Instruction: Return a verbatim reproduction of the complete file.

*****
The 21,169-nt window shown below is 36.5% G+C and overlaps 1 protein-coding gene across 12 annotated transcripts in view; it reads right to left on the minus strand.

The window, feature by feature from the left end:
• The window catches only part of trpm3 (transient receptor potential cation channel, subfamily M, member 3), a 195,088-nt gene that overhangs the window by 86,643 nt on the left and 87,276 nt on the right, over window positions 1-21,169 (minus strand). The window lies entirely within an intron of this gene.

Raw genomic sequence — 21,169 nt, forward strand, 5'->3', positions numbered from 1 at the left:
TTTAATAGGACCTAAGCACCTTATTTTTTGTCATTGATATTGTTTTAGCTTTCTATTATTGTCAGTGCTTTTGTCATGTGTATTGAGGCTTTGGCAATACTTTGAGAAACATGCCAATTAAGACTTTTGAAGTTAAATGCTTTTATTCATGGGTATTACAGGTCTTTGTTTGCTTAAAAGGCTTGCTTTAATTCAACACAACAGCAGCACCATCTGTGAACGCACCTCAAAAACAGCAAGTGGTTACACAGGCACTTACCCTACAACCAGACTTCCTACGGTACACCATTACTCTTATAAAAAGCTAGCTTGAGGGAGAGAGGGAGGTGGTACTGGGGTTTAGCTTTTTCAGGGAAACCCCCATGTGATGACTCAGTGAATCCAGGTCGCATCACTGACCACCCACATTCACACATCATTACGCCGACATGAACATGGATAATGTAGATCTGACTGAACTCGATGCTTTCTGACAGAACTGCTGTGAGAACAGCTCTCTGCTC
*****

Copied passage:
The 21,169-nt window shown below is 36.5% G+C and overlaps 1 protein-coding gene across 12 annotated transcripts in view; it reads right to left on the minus strand.

The window, feature by feature from the left end:
• The window catches only part of trpm3 (transient receptor potential cation channel, subfamily M, member 3), a 195,088-nt gene that overhangs the window by 86,643 nt on the left and 87,276 nt on the right, over window positions 1-21,169 (minus strand). The window lies entirely within an intron of this gene.

Raw genomic sequence — 21,169 nt, forward strand, 5'->3', positions numbered from 1 at the left:
TTTAATAGGACCTAAGCACCTTATTTTTTGTCATTGATATTGTTTTAGCTTTCTATTATTGTCAGTGCTTTTGTCATGTGTATTGAGGCTTTGGCAATACTTTGAGAAACATGCCAATTAAGACTTTTGAAGTTAAATGCTTTTATTCATGGGTATTACAGGTCTTTGTTTGCTTAAAAGGCTTGCTTTAATTCAACACAACAGCAGCACCATCTGTGAACGCACCTCAAAAACAGCAAGTGGTTACACAGGCACTTACCCTACAACCAGACTTCCTACGGTACACCATTACTCTTATAAAAAGCTAGCTTGAGGGAGAGAGGGAGGTGGTACTGGGGTTTAGCTTTTTCAGGGAAACCCCCATGTGATGACTCAGTGAATCCAGGTCGCATCACTGACCACCCACATTCACACATCATTACGCCGACATGAACATGGATAATGTAGATCTGACTGAACTCGATGCTTTCTGACAGAACTGCTGTGAGAACAGCTCTCTGCTC